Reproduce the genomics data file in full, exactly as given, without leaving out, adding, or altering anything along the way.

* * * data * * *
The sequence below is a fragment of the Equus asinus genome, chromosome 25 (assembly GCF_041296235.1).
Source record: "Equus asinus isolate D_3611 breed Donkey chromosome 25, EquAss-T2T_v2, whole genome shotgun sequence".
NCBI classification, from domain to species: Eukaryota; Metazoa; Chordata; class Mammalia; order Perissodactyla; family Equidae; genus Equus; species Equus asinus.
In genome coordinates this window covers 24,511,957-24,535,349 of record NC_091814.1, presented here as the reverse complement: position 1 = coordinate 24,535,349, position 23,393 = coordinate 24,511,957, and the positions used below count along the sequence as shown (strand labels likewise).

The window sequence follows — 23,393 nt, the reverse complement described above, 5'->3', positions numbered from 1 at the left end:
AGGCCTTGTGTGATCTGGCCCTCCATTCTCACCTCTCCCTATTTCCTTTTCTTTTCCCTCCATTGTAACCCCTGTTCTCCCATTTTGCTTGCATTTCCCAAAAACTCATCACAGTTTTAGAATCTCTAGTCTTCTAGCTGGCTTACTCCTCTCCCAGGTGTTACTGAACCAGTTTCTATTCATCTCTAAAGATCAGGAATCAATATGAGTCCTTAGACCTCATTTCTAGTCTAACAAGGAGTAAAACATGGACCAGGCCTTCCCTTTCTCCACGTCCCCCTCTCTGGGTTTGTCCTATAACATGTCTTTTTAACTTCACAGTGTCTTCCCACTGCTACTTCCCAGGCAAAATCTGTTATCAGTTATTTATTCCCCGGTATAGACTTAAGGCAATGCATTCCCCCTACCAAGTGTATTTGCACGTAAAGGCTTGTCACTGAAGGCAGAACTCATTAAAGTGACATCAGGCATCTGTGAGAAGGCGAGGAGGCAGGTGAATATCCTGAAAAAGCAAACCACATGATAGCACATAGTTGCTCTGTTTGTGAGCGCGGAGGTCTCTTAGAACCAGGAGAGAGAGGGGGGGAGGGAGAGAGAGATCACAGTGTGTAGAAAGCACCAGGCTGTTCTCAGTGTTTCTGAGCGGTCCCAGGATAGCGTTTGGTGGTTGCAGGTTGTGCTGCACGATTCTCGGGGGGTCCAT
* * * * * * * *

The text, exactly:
The sequence below is a fragment of the Equus asinus genome, chromosome 25 (assembly GCF_041296235.1).
Source record: "Equus asinus isolate D_3611 breed Donkey chromosome 25, EquAss-T2T_v2, whole genome shotgun sequence".
NCBI classification, from domain to species: Eukaryota; Metazoa; Chordata; class Mammalia; order Perissodactyla; family Equidae; genus Equus; species Equus asinus.
In genome coordinates this window covers 24,511,957-24,535,349 of record NC_091814.1, presented here as the reverse complement: position 1 = coordinate 24,535,349, position 23,393 = coordinate 24,511,957, and the positions used below count along the sequence as shown (strand labels likewise).

The window sequence follows — 23,393 nt, the reverse complement described above, 5'->3', positions numbered from 1 at the left end:
AGGCCTTGTGTGATCTGGCCCTCCATTCTCACCTCTCCCTATTTCCTTTTCTTTTCCCTCCATTGTAACCCCTGTTCTCCCATTTTGCTTGCATTTCCCAAAAACTCATCACAGTTTTAGAATCTCTAGTCTTCTAGCTGGCTTACTCCTCTCCCAGGTGTTACTGAACCAGTTTCTATTCATCTCTAAAGATCAGGAATCAATATGAGTCCTTAGACCTCATTTCTAGTCTAACAAGGAGTAAAACATGGACCAGGCCTTCCCTTTCTCCACGTCCCCCTCTCTGGGTTTGTCCTATAACATGTCTTTTTAACTTCACAGTGTCTTCCCACTGCTACTTCCCAGGCAAAATCTGTTATCAGTTATTTATTCCCCGGTATAGACTTAAGGCAATGCATTCCCCCTACCAAGTGTATTTGCACGTAAAGGCTTGTCACTGAAGGCAGAACTCATTAAAGTGACATCAGGCATCTGTGAGAAGGCGAGGAGGCAGGTGAATATCCTGAAAAAGCAAACCACATGATAGCACATAGTTGCTCTGTTTGTGAGCGCGGAGGTCTCTTAGAACCAGGAGAGAGAGGGGGGGAGGGAGAGAGAGATCACAGTGTGTAGAAAGCACCAGGCTGTTCTCAGTGTTTCTGAGCGGTCCCAGGATAGCGTTTGGTGGTTGCAGGTTGTGCTGCACGATTCTCGGGGGGTCCAT